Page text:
What Filipinos can learn from Confederate statues’ removal
By Boying Pimentel
July 14, 2020 at 10:46 am

The statue of a Confederate soldier and plinth sit on a flatbed truck at the Old Capitol in Raleigh, N.C., on Sunday, June 21, 2020. After protesters pulled down two smaller statues on the same monument Friday, North Carolina Gov. Roy Cooper ordered the removal of several other monuments to the Confederacy, citing public safety concerns. (AP Photo/Allen G. Breed)

The killing of George Floyd sparked mass protests that have also taken aim at symbols of slavery and Black oppression: Confederate monuments.

Protesters have been taking down statues built many years ago to honor the leaders of the American South during the Civil War who fought for the right to own slaves in the United States.

They lost.

But what happened after the war offers an important lesson to Filipinos, a powerful reminder of how important it is to teach our children about history, especially as we see vile attempts to distort our own by supporters of the dictator Ferdinand Marcos are pushing to erase that brutal past.

The generals and leaders who wanted to preserve slavery may have lost the Civil War. But here’s the amazing twist: their descendants actually managed to spread the false message for decades that they fought a totally honorable war that didn’t have anything to do with wanting to continue the exploitation and enslavement of other people.

This campaign was dubbed “The Lost Cause.” You can check out a number of engaging documentaries about it on YouTube like this one produced by Vox.

“The Lost Cause is one of the most notoriously effective efforts to rewrite history and it was done by the losing side,” the Vox documentary says.

The movement was led by the United Daughters of the Confederacy which was founded in the 1890s and whose goal was purportedly to preserve Confederate culture — which essentially meant to gloss over the evils of slavery and to deny that that’s what their ancestors were fighting for.

One of the ways they did this is by building monuments all over the South, which they were able to do because of their political power. And that’s why today’s civil rights protesters have been pushing to remove them.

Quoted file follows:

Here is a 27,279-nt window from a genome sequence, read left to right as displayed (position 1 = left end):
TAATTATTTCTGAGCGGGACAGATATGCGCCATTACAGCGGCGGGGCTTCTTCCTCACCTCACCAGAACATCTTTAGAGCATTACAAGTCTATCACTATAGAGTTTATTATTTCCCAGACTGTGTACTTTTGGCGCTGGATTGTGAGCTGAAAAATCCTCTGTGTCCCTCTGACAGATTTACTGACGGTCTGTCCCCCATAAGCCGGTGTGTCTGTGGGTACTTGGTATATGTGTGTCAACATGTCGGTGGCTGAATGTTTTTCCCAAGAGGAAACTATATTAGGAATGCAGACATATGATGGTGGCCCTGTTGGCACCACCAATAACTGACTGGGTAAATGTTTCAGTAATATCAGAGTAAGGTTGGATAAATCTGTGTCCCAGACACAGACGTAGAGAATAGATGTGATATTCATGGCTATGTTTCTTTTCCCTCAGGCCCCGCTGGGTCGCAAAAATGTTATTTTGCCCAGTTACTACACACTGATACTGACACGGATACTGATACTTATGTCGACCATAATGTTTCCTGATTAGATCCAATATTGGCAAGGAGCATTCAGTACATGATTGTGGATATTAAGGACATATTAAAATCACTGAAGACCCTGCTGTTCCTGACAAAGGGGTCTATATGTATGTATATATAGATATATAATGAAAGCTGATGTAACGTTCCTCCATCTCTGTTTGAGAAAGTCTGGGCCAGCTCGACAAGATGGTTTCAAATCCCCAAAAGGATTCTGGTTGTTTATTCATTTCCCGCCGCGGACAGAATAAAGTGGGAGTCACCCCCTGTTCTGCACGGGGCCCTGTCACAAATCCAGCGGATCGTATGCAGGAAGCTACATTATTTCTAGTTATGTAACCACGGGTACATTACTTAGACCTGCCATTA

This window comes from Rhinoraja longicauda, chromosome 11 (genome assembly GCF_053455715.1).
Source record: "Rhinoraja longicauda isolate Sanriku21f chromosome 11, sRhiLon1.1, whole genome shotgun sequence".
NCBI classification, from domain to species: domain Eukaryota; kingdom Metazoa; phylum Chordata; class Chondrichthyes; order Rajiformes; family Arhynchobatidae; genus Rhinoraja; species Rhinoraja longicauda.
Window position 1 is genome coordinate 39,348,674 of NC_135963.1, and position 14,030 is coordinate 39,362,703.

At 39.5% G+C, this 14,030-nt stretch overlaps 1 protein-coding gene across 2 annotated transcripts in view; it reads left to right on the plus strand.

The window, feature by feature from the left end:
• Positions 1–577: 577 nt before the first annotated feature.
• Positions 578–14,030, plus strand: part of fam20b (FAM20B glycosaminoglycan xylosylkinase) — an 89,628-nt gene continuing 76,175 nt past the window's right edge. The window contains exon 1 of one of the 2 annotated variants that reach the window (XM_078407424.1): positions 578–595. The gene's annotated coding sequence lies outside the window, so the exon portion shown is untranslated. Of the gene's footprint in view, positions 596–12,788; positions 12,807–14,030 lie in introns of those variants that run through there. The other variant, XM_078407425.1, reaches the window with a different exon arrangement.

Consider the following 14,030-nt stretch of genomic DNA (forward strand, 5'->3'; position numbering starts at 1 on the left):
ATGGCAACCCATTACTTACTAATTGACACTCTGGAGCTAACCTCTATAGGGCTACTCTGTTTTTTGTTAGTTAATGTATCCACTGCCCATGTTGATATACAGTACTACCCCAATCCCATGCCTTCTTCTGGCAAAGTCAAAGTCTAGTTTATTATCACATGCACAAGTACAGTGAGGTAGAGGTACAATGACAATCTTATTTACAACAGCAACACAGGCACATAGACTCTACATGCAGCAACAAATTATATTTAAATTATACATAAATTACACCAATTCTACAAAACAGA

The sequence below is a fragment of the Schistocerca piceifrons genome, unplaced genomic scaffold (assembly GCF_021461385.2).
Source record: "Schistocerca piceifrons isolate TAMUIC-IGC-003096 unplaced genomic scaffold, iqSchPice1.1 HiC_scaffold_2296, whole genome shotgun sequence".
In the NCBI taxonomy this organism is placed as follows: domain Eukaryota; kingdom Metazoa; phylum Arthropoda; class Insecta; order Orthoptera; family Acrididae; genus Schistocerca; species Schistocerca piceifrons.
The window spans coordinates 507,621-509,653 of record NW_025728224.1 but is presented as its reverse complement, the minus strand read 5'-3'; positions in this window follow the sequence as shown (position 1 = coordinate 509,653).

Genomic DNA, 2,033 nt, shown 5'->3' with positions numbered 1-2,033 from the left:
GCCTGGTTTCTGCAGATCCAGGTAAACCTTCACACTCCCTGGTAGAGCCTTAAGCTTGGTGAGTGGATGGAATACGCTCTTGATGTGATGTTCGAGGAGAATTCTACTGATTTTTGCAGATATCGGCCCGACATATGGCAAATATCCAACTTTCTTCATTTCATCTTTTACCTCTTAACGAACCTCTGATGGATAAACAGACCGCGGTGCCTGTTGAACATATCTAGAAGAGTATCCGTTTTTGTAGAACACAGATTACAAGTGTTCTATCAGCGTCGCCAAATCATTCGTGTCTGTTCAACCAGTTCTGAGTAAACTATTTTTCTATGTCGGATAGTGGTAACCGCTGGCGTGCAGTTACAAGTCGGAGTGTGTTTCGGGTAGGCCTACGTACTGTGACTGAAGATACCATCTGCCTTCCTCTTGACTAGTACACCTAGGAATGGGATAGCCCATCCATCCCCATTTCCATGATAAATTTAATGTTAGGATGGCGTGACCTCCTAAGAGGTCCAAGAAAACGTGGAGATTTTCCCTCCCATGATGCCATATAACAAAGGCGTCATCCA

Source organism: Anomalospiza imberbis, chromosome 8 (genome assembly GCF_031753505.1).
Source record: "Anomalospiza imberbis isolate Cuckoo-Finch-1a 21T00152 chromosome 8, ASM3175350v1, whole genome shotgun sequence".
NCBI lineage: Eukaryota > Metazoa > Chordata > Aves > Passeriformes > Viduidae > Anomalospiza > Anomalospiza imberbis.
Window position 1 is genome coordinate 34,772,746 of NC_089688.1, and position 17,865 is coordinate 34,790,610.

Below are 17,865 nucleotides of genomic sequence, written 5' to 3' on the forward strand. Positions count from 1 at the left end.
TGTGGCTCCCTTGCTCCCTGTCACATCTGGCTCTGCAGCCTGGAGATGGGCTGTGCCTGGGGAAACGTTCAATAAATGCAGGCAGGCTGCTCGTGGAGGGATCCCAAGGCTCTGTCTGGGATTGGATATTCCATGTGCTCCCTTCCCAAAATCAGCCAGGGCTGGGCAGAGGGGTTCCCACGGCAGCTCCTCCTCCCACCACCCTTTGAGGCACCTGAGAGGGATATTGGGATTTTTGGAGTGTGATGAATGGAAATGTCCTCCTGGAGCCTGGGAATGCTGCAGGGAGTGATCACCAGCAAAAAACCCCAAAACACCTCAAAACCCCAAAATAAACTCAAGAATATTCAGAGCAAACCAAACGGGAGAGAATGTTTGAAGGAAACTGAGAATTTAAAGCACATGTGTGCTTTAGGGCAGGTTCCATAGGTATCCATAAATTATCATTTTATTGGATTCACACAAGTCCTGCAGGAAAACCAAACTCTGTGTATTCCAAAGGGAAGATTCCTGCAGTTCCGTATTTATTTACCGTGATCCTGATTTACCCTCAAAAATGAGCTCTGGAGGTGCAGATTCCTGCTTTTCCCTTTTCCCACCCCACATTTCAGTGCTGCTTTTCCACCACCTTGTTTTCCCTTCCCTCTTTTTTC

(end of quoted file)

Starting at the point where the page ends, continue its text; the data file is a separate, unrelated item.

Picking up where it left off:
Now, targeting these monuments is controversial. I generally agree with the respected activist Andrew Young, who had marched with Martin Luther King in the battles for civil rights in the 1960s, and who has raised questions about the campaign against the monuments.

“I think we have got to be together in defining what we want the future to stand for,” he said recently at a Rotary Club meeting in Atlanta. “It doesn’t mean destroying the past. It means learning from the past.”

Three years ago, as the Black Lives Matter movement was getting started, Young also said in an interview with NPR, “I’m saying these are kids who grew up free, and they don’t realize what still enslaves them — and it’s not those monuments.”

That echoed a point Karen Cox, a University of North Carolina history professor, raised in the Vox documentary, as she explained the far more serious harm that the Lost Cause campaign caused.

“Monuments are the least of what they did,” she said in the documentary.” I mean they’re the most visible and tangible. But the work with children was far more influential.”

And this focused mainly on shaping the way children viewed the past.

For decades, the descendants of the Confederate leaders managed to control the way the Civil War and slavery was taught in schools in the South, including the textbooks and curricula used to education generations of Americans.

And the message was summed in three points:

  1. That the Confederate leaders who went to war to defend slavery were heroes.
  2. The Black slaves in the South were actually happy.
  3. And the Civil War was not really about slavery.

It’s the twisted master narrative that was perpetuated by the advocates of slavery who were defeated in the Civil War in a huge region of America for generations.

Watching this documentary and learning more about the Lost Cause campaign reminded me of our great failure in the Philippines.

More than 30 years ago, Filipinos kicked out a corrupt and brutal dictatorship.  But the triumph and the lessons on how a tyrant managed to deceive his way to power have not been passed on adequately to young Filipinos.

This failure has led to a vague understanding of a dark chapter in our country’s history. And it created openings for leaders who inspired mass killings and who abused their power — like Duterte.

This great failure was underscored late last year when my alma mater, the University of the Philippines, announced that it was finally going to offer a class on the martial law era. That’s more than 30 years late — but hopefully it’s a start and the effort will spread throughout the archipelago.

For as the historian Kevin Levin said in the documentary on how the descendants of the generals who lost their bid to preserve slavery in the American South, “They understand that how you educate, who wins the writing game and who wins the battle over history ultimately wins the war.”

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